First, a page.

Gomez and Morticia Addams have their third child, a mustachioed boy whom they name Pubert. Wednesday and Pugsley are instantly jealous and make several attempts to kill him, ranging from a guillotine to dropping an anvil on him. To try to remedy this, Gomez and Morticia hire a nanny, Debbie, to take care of Pubert. Unbeknownst to them, Debbie is a serial killer known as the Black Widow; she marries rich bachelors and murders them on their wedding night so she can collect their inheritances. She now intends to do the same to Uncle Fester to get her hands on the family's vast fortune.
As Debbie entices Fester, Wednesday becomes suspicious. To get her out of the way, Debbie tricks Gomez and Morticia into believing Wednesday and her brother Pugsley want to go to summer camp. They are sent to Camp Chippewa, run by the overzealous Gary and Becky Granger, where they are singled out for their macabre dress and behavior. Joel, a nerdy bookworm with an interest in the macabre himself who also does not fit in, becomes interested in Wednesday.
Debbie makes her play, "confessing" that she loves Fester, and she and Fester are soon married. On their honeymoon, she tries to kill Fester by throwing a radio in the bathtub, but he survives. Realizing he won't be as easily killed as her past husbands, Debbie decides to manipulate him by seducing him instead and forces him to sever ties with his family; when they try to visit Fester at Debbie's mansion, they are removed from the premises. At home, the Addams find to their alarm that Pubert has transformed into a rosy-cheeked, golden-haired baby. Grandmama diagnoses this as a result of his disrupted family life, and Gomez becomes depressed.
At camp, Wednesday is cast as Pocahontas in Gary's saccharine Thanksgiving play. When she refuses to participate; she, Pugsley and Joel are forced to watch upbeat Disney and family movies. Afterwards, Wednesday feigns cheerfulness and agrees to the play. During the performance, she stages a coup d'état, setting the camp on fire and sending it into chaos. As she, Joel and Pugsley escape, Wednesday and Joel share a kiss.
Debbie tries to kill Fester by blowing up their mansion. When he again survives, she pulls a gun and tells him she is only interested in his money. Thing intervenes and Fester escapes. Fester apologizes to Gomez for his mistakes, and Wednesday and Pugsley return home, the family reunited. Debbie ties the family to electric chairs, explaining that she killed her parents and first two husbands for selfish and materialistic reasons. Upstairs, Pubert, who has returned to normal, escapes from his crib and is propelled into the room where the family is being held. Debbie throws the switch to electrocute the family, but Pubert manipulates the wires, reversing the current and electrocuting her.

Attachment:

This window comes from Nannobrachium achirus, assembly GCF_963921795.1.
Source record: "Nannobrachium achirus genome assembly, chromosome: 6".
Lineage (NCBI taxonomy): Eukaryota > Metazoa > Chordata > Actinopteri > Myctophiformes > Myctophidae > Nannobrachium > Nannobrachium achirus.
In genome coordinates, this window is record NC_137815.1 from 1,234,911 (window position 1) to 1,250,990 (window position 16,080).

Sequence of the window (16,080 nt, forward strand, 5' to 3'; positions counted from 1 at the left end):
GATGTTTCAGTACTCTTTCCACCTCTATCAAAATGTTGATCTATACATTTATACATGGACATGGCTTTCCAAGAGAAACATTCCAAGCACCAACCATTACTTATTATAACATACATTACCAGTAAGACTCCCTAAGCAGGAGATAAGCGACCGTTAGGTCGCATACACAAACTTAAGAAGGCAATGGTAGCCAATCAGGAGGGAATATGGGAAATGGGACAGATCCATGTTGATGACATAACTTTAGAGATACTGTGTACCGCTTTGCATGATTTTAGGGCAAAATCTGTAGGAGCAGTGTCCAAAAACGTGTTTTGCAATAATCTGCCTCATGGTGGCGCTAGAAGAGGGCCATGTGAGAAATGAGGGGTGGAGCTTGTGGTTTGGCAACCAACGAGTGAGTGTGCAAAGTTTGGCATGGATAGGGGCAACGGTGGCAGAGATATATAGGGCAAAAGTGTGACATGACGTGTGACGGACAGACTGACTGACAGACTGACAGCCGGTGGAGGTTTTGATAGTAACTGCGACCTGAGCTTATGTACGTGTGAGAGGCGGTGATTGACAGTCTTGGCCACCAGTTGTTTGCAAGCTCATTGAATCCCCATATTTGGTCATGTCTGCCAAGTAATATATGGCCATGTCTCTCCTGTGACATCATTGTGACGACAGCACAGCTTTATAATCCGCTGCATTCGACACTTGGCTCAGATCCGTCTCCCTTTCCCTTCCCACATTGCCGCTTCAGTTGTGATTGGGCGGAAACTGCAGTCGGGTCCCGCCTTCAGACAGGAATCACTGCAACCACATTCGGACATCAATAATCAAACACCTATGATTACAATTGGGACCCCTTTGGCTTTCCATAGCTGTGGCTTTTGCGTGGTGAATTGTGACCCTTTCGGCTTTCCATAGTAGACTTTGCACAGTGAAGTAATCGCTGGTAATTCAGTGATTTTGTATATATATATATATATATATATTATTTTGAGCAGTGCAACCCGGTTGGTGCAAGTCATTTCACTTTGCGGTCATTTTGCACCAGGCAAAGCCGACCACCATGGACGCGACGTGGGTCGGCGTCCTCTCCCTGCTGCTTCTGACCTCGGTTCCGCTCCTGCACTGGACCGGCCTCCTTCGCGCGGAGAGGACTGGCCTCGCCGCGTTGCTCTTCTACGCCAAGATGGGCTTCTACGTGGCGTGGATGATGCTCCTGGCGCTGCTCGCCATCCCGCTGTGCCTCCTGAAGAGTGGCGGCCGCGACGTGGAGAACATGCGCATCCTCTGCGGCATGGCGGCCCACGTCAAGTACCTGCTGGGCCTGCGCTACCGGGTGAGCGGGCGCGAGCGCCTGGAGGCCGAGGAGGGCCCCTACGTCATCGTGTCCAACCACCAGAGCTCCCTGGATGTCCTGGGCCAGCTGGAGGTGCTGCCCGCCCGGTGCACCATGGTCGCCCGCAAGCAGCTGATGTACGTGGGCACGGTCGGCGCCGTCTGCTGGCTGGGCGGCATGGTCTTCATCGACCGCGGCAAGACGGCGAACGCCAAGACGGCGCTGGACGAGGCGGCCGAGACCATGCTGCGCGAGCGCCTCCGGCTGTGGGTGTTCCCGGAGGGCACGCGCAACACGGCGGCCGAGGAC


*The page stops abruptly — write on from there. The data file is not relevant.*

Months later, at Pubert's first birthday party, Fester laments Debbie's loss but is smitten with Cousin Itt's and his wife Margaret's new nanny, Dementia. Wednesday tells Joel that Debbie was a sloppy killer, and she would instead scare her husband to death. As Joel lays flowers on Debbie's grave, a hand erupts from the earth and grabs him; he screams and Wednesday smirks.Cameo roles
Critics complimented the film with largely positive reviews. Rotten Tomatoes gives the film a 78% based on 46 reviews. The site's consensus reads, "New, well-developed characters add dimension to this batty satire, creating a comedy much more substantial than the original."
Janet Maslin of The New York Times wondered if "the making of this sequel was sheer drudgery for all concerned", then answered herself by writing, "There's simply too much glee on the screen, thanks to a cast and visual conception that were perfect in the first place, and a screenplay by Paul Rudnick that specializes in delightfully arch, subversive humor." Leonard Klady was slightly less enthusiastic in his Variety review, noting, "It remains perilously slim in the story department, but glides over the thin ice with technical razzle-dazzle and an exceptionally winning cast."
Richard Schickel, writing for Time magazine, called it "an essentially lazy movie, too often settling for easy gags and special effects that don't come to any really funny point."
The film was nominated for an Academy Award in the category Best Art Direction (Ken Adam, Marvin March), and Huston was nominated for the 1993 Golden Globe Award for Best Actress – Motion Picture Musical or Comedy for her performance as Morticia, a reprise of her Golden Globe-nominated performance in the 1991 original. The film won also a Golden Raspberry Award for Worst Original Song for the song "Addams Family (Whoomp!)".
Addams Family Values was nominated for AFI's 100 Years...100 Laughs. In 2016, James Charisma of Playboy ranked the film #15 on a list of 15 Sequels That Are Way Better Than The Originals.
Addams Family Values opened at #1 at its initial weekend with a reported total of $14,117,545. In its second week, the film dropped to #2 behind Mrs. Doubtfire, and in its third week to #3 behind Mrs. Doubtfire and A Perfect World.
Its final domestic box office take was $48,919,043, a significant decline from the previous film's domestic total of $113,502,426.Addams Family Values: The Original Orchestral Score composed by Marc Shaiman
Addams Family Values: Music from the Motion Picture Various artist soundtrack album
The film was released on DVD in 2000 with two theatrical trailers as special features. It was re-released in 2006 with the first film on a single disc, with no new features.
In Australia, the film was released on VHS by Paramount Home Entertainment (Australasia) in 1994. In 2002 the film was released on DVD with theatrical trailers in the extra features.